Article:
The victories keep piling up, 23 of them in a row now, and the milestones keep turning into blurred signs along the side of the freeway as the Heat blow past to build the second-longest win streak in history. This has been some party on wheels.
And this has been a unique emotional challenge. It usually is for Miami anyway, with opponents particularly amped to face the defending champs, only now beating the Heat would be even more of an occasion than usual. The next team to knock them off would own one of the biggest regular-season single-game outcomes in years.
What has emerged to sports psychologists, though, is that the Heat are not playing with a burden. If anything, they have looked smooth despite the extra burden, a very positive statement while ramping up for the playoffs, the actual pressure time.
Monday night in Boston was a double-win in that way. Not only did Miami rally from 17 points down to beat the Celtics in a difficult road environment, when the Heat could have walked away in defeat but feeling very good about all that had come before, but LeBron James had an insightful statement after No. 23, as quoted in the Miami Herald: “We grew again tonight and that’s big for our team.”
Nearing the end of the third regular season with the core of the roster together, with the invaluable experience of the 2012 title run in the bank, and they’re noticing growth from a March game against an opponent that won’t touch them in the playoffs.
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“When athletes are on a streak of any kind, the challenge is to keep their focus on the game at hand,” said Dr. Eddie O’Connor, a clinical sports psychologist in Grand Rapids, Mich., and a fellow and certified consultant through the Association for Applied Sports Psychology. “The context and pressure of winning/losing streaks can distract players from what is essential. So a streak could help or hurt, depending on is the athlete uses the streak to improve concentration or if it becomes a distraction.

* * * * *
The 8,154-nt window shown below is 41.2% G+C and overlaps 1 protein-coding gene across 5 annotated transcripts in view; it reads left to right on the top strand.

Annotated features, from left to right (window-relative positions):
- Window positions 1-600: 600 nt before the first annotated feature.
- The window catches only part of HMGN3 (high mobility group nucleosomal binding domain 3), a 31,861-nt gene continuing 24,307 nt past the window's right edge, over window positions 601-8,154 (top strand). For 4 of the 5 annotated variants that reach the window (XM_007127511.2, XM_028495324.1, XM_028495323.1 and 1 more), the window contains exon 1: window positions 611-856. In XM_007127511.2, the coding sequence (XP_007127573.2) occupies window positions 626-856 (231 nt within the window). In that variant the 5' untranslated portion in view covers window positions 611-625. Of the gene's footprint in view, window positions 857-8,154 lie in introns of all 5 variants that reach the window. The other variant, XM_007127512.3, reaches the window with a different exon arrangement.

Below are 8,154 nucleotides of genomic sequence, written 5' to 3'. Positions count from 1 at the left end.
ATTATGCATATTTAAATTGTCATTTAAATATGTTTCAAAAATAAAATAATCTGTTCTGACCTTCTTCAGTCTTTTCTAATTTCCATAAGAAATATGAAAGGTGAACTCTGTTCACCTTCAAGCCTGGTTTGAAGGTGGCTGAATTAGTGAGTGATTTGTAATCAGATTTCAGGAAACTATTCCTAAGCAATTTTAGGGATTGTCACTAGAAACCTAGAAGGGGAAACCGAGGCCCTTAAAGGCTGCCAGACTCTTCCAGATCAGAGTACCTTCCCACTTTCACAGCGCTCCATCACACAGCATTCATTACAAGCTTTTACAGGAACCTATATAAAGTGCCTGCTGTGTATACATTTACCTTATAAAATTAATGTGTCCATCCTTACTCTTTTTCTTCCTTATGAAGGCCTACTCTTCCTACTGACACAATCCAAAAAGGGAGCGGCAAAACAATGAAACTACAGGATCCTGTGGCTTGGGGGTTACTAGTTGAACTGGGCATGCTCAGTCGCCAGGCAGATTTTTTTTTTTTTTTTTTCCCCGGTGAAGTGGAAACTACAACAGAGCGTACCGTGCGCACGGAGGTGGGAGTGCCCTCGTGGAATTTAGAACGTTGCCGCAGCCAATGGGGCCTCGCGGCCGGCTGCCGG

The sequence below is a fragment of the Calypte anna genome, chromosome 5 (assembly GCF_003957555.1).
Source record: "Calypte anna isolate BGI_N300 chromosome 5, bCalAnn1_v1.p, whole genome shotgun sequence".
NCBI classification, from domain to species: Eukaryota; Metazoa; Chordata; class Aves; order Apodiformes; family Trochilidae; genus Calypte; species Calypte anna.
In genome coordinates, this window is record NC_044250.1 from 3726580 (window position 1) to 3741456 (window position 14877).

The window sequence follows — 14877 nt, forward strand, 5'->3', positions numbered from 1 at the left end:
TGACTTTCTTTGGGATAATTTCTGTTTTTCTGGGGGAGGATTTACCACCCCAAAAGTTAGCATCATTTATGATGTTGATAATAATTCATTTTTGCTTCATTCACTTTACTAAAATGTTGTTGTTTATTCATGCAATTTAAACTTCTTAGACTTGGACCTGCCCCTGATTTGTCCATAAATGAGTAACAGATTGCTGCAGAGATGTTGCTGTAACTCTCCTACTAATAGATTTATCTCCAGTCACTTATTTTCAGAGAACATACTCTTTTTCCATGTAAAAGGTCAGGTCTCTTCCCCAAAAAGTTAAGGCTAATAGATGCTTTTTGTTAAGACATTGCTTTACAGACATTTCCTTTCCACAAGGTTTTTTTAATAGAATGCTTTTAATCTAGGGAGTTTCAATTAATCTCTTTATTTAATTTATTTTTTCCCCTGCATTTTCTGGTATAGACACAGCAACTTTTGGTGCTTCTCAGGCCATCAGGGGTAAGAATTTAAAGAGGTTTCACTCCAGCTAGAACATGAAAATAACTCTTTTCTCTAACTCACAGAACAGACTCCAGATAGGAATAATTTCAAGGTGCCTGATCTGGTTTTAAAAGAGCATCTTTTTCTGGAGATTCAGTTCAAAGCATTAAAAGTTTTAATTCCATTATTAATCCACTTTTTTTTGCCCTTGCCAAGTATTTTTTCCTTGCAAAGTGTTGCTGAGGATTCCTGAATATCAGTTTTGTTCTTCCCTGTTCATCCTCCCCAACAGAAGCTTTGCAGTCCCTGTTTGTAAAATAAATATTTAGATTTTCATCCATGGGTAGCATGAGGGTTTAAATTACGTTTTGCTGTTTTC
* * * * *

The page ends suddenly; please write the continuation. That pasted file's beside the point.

“In much the same way, when teams are gunning for you, you have to be at your best. I work with athletes to ‘play to your own standard of excellence, not up or down to the level of your opponent.’ This develops a killer instinct against lesser opponents and establishes a performance routine of consistently playing at a high level. This attitude insulates players from putting forth effort based on expectations…. Having teams always challenging you can get you ready for playoff basketball. Again, the key is the athletes’ ability to focus on the moment and let go of distractions.”
Said Dr. Ross Flowers, a San Diego-based psychologist with an extensive background in sports and performance from kids to several United State national teams: “One of the things that can be great about it and is probably why they have this streak is because they’re performance focused. When you’re playing that well, there’s definitely a synergy. And from what I’ve seen and heard through the media sound bites, they’re well-connected. All their comments are about how well they’re playing together. It’s not about one individual, it’s about them working together as a team. I think that’s what we’re seeing. They’re performance focused. And so when there’s all this talk about a streak, they’re like, ‘Yeah, that’s fine.’ But if they continue their focus on performance, that streak can go on through the title game.”
Can a streak of this length also become a burden?
“If they allow their attention to be about the streak and not about performance, absolutely,” Flowers said. “If it happens, we’ll see the play change. It will be more about LeBron taking every shot or Dwyane Wade taking every shot. That’s when things can become more of a problem, because it’s less about performance. It’s more about ‘Let’s make history.’
“I think there’s definitely pressure there. And it’s up to them as the professional athletes that they are to manage it by a singular focus: play the game. Let the commenting and the media and all the tweets happen after the game. But when they’re on the floor, focus on being consistent players.”